Armed with the same blue Stratocaster he bought a little ways up the road at a Forest Lake music shop in the late-'80s, the ex-Minnesotan indie-rock pioneer played one of the blastingest, bruisingest sets RTG has ever seen. Mould's killer band of late -- with bassist Jason Narducy and Superchunk drummer Jon Wurster -- sounds like one he might've played with in his 20s. So no surprise the highlights of the set were the couple songs from his 20s, Hüsker Dü's "Celebrated Summer" and "Chartered Trips," dropped in back-to-back near the end of the set as Mould's glasses steamed up on the drying stage, perfectly reflecting the music. The first half of Sugar's "Copper Blue" similarly opened the performance with nonstop, full-tilt momentum, and that album's "If I Can't Change Your Mind" also made for a fun singalong finale.

"Is it too loud for anybody?" Mould asked after "Hoover Dam" ended the "Copper Blue" opening montage. That was a backhanded set-up for the five blistering tunes off last year's return-to-roar record "Silver Age," highlighted by stormy epic "Steam of Hercules" and the set's penultimate climax "Keep Believing." Unlike Low's set, the only thing hard to understand here was why Mould hadn't played Rock the Garden before.


A contrast to Mould's all-go approach, SSPU built up its momentum a little more gradually, opening with the moody, rollercoastery, six-minute "Skin Graph." That was the first of many tunes included from the Los Angeles quartet's last record, 2011's "Neck of the Woods," with the frazzled and frayed "Bloody Mary (Nerve Endings)" soon following. Halfway through the set, the more arty and shoegazerly sounds gave way to grungier, heavier throttlers such as "Mean Spirits" and the panicked gem "The Pit."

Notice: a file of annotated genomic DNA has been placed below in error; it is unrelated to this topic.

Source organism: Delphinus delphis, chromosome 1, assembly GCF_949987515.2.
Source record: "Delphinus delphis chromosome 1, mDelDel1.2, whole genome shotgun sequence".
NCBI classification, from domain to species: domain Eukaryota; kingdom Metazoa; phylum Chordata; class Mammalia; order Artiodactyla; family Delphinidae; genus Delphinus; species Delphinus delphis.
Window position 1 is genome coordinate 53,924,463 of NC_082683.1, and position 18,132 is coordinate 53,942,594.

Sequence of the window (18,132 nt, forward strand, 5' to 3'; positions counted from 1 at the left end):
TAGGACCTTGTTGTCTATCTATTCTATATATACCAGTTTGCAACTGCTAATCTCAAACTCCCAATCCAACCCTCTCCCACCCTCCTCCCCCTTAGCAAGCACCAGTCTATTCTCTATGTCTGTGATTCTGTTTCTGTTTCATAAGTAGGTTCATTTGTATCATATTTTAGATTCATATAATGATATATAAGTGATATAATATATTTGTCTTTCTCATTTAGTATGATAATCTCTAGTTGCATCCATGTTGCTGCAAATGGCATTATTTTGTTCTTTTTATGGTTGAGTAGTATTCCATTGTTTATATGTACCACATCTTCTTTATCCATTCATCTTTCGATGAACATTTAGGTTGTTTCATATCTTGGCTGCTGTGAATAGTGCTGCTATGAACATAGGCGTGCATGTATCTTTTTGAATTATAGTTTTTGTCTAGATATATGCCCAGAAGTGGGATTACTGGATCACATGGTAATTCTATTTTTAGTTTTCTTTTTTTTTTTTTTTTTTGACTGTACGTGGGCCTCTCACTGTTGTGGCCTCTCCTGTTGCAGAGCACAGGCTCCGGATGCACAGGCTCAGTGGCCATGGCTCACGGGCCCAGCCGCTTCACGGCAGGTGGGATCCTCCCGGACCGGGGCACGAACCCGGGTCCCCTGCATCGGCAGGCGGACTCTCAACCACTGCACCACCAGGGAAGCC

The band literally didn't miss a beat playing with a new bassist, Sarah Negahdari, as Nikki Monninger is staying home to tending to new twins. And yes, it proved imperative that a woman take the positing, as Negahadari sang perfect back-up to frontman Brian Aubert. They tore through a few oldies, too, including "The Royal We" and the unbeatable closer "Lazy Eye." Thanking longtime Twin Cities fans toward the end of the set, Aubert remembered with fondness the royal treatment the band got at its first gig in town at 7th Street Entry in the mid-'00s. "The only thing that kept our heads [level] was the smell coming out of the bathroom," he added. Clearly, he remembers the place/time well.


A group that has come even farther since their Entry days, Emily Haines and her three Toronto-reared bandmates made a strong case for earning this or any festival's headlining slot. They brought their grand-scale neon-tinted light show with them, but they already had the crowd wrapped up in their spell even before those lights took full effect in the lingering daylight. "Artificial Nocturne" opened with its usual hypnotic, slow-building whir and provacative introductory line, "I'm just as [messed] up as they say." "Youth Without Youth" and "Speed the Collapse" followed in order, same as on last year's album, "Synthetica," producing as much rocky head-bobbing in the crowd as all-out dancing.

Thanks to widespread radio support since Metric hit the State Theatre last September (right after "Synthetica's" release), "Breathing Underwater" turned into something of a U2-esque, goosebump-inducing moment for the band. "Help, I'm Alive" went over equally large.

Thanks to complaining neighbors, though – remember the year the Decemberists went long into an encore with Becky Stark stretching her pipes to sing Heart's "Crazy on You?" – RTG has to strictly enforce its 10 p.m. curfew. Thus, Metric had to scratch its encore and ended somewhat anticlimactically. We got the point, though.